REVIEW: The Haka Party Incident (Auckland Theatre Company)

Review by Anuja Mitra

Photo: Andi Crown

[The Last New Zealand War]

There’s something about watching local history onstage — history so recent that some members of the audience sitting beside you were participants in the events portrayed. Written and directed by Katie Wolfe, The Haka Party Incident is a resonant piece of documentary theatre revisiting what its advertising calls “the last New Zealand war.” This describes the day in 1979 when members of the Māori activist group He Taua confronted a group of University of Auckland students rehearsing their annual tradition of a mock haka. Since the 1950s, Engineering students had donned grass skirts and painted obscenities on their bodies to perform a parody of the haka as a capping day ritual. That “inherited tradition” ended after May 1, 1979.

Though the confrontation lasted no more than several minutes, its reverberations were felt throughout the country. It reignited debates about institutional racism and the relationship between Māori and Pākehā, highlighting for others what Māori have known since colonisation: Aotearoa is far from some unsullied utopia with harmonious race relations. The show contextualises the haka party incident within its wider social, cultural and political environment. The occupation of Bastion Point had taken place around a year earlier. About two years later, the Springbok tour would inflame New Zealanders of every ethnicity, resulting in one of the most famous periods of protest in our history. And just as the fury around the Springbok tour was never about rugby, the incident involving the Engineering students was never truly about one group of young men on a drunken rampage around the CBD. As one witness to the court case tells us, it was “something bigger”. 

The show is verbatim theatre, a form I hadn’t previously encountered. Its script is taken from live interviews with people there at the time — from those directly embroiled in the action to those on the sidelines watching the uproar that followed. It’s apparent from the dialogue, and the way this is delivered by the small ensemble, that these are things really said by participants and witnesses. The actors recreate the speech of the real interviewees, preserving every pause and stammer and effectively switching ‘characters’ within seconds. This sense of authenticity makes the many funny lines funnier and the emotions expressed more vivid. It’s a fascinating method of weaving together multiple voices, and having actors channel them in a way that lets the voices speak for themselves.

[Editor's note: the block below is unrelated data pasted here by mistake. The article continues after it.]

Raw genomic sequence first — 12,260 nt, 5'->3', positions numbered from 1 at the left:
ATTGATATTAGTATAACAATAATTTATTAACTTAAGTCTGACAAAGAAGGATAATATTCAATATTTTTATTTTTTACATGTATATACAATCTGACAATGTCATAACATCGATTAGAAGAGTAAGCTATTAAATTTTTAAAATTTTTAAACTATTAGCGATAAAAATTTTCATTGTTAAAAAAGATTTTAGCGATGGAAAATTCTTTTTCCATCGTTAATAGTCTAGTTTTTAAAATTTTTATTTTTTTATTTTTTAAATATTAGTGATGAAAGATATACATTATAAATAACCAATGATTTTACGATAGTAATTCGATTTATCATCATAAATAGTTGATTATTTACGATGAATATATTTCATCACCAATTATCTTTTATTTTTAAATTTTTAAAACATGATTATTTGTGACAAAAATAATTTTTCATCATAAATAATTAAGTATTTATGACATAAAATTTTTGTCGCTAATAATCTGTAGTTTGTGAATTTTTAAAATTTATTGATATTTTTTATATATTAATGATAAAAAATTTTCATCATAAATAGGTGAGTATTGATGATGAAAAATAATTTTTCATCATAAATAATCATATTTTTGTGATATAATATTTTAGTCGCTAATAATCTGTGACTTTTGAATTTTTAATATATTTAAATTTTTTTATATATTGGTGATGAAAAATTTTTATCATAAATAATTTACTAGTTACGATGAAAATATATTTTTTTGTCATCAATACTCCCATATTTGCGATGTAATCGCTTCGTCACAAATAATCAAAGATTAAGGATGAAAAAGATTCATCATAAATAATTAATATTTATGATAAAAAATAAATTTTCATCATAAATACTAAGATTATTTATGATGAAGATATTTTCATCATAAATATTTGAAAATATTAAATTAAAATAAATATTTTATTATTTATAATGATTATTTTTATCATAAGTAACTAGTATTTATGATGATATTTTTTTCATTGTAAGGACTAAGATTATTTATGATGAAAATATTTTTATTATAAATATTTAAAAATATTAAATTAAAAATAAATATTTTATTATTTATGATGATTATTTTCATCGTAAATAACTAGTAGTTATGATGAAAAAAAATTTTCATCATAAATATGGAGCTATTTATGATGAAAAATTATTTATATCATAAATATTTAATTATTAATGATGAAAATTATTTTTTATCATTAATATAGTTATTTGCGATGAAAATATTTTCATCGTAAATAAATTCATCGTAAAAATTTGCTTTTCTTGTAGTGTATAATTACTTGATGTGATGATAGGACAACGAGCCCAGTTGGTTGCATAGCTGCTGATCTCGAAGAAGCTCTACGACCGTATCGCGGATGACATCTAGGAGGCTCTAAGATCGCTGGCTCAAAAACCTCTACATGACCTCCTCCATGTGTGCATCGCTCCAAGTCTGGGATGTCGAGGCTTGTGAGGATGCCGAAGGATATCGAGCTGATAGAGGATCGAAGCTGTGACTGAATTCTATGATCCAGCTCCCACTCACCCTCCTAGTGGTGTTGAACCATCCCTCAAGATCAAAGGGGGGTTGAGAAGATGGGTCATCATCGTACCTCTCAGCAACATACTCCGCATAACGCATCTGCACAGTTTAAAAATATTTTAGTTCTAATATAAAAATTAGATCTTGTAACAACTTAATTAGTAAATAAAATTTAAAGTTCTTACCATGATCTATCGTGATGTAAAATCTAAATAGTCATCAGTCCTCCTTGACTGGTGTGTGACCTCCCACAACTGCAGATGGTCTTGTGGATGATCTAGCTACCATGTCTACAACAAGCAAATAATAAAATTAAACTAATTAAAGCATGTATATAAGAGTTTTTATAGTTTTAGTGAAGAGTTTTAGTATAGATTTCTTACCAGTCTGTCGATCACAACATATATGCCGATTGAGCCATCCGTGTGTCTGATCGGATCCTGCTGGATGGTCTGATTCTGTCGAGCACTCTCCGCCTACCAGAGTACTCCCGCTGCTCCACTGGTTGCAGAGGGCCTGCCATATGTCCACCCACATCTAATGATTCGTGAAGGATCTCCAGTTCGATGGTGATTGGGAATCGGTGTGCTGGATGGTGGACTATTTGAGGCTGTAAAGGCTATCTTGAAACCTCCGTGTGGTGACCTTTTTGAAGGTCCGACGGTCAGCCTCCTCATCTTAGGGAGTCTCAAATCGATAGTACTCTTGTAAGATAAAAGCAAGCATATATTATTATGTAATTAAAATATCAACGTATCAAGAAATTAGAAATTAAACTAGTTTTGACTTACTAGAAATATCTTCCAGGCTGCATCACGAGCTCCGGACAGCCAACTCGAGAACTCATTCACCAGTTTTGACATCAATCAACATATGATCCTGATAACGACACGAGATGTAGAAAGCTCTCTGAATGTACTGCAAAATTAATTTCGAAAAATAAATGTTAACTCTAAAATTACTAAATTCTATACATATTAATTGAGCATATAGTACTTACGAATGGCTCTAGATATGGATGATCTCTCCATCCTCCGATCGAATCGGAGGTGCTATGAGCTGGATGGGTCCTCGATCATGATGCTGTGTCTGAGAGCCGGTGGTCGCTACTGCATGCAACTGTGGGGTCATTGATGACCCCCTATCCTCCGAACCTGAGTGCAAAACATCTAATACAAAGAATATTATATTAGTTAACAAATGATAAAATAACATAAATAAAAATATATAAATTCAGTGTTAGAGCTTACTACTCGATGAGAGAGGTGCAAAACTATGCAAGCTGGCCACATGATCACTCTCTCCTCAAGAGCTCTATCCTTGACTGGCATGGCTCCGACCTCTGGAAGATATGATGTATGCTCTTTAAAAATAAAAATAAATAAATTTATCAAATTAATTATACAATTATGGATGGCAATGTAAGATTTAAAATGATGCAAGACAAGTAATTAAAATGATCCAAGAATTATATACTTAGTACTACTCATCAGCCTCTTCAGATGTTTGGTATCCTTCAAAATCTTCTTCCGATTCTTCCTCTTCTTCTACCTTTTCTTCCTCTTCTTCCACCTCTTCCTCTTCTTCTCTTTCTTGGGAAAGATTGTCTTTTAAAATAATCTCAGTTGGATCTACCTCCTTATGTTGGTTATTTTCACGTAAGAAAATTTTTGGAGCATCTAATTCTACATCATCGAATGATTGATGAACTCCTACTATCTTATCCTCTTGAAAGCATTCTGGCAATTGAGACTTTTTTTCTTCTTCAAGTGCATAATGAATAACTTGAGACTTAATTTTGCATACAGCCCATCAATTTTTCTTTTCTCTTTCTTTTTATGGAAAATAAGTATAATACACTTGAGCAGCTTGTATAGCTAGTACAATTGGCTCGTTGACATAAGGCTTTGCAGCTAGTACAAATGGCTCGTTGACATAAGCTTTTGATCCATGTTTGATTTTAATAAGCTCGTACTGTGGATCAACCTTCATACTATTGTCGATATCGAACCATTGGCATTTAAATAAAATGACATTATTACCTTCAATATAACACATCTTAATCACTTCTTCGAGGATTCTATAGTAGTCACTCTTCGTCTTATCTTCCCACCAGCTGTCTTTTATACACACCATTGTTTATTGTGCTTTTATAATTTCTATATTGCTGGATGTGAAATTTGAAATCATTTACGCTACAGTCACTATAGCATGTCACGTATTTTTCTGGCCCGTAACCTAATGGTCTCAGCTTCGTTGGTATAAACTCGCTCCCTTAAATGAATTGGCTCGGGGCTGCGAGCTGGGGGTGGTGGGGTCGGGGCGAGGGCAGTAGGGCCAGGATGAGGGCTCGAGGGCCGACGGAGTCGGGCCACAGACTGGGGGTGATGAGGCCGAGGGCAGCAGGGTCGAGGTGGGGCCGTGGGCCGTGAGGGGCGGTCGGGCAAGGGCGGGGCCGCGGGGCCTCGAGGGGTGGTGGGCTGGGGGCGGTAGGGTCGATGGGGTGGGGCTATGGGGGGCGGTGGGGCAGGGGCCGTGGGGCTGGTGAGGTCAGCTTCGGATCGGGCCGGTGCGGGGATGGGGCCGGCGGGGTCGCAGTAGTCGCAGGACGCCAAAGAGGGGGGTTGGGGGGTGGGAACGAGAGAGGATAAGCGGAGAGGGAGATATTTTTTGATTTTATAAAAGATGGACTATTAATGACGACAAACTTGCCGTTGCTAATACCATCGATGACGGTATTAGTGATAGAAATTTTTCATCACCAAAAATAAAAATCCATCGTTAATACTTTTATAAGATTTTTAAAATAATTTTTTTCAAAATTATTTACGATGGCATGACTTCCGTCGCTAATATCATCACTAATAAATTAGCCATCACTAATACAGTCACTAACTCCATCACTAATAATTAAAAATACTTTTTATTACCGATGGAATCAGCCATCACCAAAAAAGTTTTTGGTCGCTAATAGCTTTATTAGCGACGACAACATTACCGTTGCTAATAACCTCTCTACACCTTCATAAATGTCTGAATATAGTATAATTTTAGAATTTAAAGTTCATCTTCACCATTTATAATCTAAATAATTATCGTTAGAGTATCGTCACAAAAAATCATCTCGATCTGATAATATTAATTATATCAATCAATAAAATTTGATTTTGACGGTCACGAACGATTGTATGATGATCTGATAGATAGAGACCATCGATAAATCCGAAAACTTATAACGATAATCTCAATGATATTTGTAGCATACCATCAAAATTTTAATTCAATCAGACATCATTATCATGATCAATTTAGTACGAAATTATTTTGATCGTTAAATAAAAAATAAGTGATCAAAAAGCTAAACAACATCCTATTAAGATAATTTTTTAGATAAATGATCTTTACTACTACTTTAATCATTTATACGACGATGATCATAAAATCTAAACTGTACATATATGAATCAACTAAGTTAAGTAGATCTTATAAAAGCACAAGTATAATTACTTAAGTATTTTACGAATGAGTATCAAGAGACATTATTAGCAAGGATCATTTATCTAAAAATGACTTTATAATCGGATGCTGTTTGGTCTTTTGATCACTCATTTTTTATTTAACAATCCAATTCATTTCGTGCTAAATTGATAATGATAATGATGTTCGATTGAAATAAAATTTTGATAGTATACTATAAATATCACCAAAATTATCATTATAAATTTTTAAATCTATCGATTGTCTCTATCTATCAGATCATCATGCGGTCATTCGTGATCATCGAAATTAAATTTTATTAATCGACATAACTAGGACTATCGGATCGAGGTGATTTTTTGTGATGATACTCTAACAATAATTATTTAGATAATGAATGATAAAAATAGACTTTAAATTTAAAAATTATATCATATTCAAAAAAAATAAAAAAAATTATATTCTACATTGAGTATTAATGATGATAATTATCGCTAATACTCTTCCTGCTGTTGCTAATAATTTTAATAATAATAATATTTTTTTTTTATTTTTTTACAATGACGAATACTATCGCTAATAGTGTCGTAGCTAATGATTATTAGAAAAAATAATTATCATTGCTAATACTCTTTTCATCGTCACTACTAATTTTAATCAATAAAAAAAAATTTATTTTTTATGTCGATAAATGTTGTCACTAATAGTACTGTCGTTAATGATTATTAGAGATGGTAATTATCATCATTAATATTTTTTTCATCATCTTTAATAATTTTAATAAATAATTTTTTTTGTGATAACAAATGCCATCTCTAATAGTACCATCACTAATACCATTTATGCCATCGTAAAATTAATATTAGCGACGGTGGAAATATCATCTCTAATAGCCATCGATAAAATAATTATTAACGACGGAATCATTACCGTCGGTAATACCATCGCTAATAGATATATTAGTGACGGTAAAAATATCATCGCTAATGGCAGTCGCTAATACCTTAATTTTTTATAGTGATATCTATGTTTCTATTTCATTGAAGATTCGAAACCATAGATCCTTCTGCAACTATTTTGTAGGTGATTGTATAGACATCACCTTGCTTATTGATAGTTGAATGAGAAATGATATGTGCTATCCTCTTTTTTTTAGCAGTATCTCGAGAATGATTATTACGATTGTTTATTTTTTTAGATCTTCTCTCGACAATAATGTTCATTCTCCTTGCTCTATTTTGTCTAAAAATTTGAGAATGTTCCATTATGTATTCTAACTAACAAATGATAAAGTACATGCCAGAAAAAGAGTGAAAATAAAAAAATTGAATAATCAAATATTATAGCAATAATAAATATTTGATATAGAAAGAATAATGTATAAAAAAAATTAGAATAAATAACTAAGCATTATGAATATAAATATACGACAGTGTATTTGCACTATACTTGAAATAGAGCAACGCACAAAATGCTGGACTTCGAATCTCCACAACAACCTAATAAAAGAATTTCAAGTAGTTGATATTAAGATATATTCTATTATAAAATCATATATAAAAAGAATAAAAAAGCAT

Though the perspectives of He Taua can rightfully be called the focus, we also hear those of the Pākehā Engineering students alongside them. This aligns with the show’s documentary-style commitment to giving us a full picture of what happened that day and why  — including by letting us hear from those on the wrong side of history. One of the show’s pivotal moments features minimal movement, with He Taua and the Engineering students standing side by side to recount the confrontation that happened between them; it’s a credit to the direction and the energy of the performers that this feels dynamic. Literally placing the clashing views of the two groups side by side also starkly reveals the contrasts between them. We learn that the Engineering students had received complaints time and time again about their caricature of the haka, brushing these off as not their problem. We see, on the other hand, the growing anger of Māori and conviction that something had to be done.

These contrasts are heightened by the design aspects of the show, particularly John Verryt’s set design and Kingsley Spargo’s sound design. The large, neutral stage throws the emphasis on empty space and the way that the actors inhabit it. The sound design, meanwhile, shifts from subtle and mood-enhancing to loud when the show swivels in tone from scene to scene. One powerful example illustrates the jarringly different treatment Māori receive from Police compared to Pākehā. Another key moment sees the cast singing a patriotic hymn overlaid by a song from Māori activist theatre group Maranga Mai. It’s a musical representation of resisting institutional oppression, and a society that villainises those who stand up against victimisation. 

The dialogue-heavy production is broken up by song and multiple haka, with one original haka written for the show by Wolfe’s teenage son Nīkau Balme. Despite this, the two-hour runtime feels overlong in the latter half of the show. The Haka Party Incident explores a brief but important incident in recent Kiwi history, and it might have benefitted from a shorter runtime to retain the momentum it keeps up through most of the show. This is especially since it has no shortage of good visuals or punchy lines of dialogue to end it with a bang. 

That said, the show’s impact is clear through the kia oras and murmurs of agreement that ripple through the audience, particularly on lines like “being Māori is something no one can take away from you.” Finally taking to the stage after numerous Covid-19 delays, The Haka Party Incident continues a vital conversation we should all be having about tearing down racist institutions and standing in solidarity with tangata whenua. 

The Haka Party Incident plays the ASB Waterfront Theatre 30 March to 10 April, 2021. 

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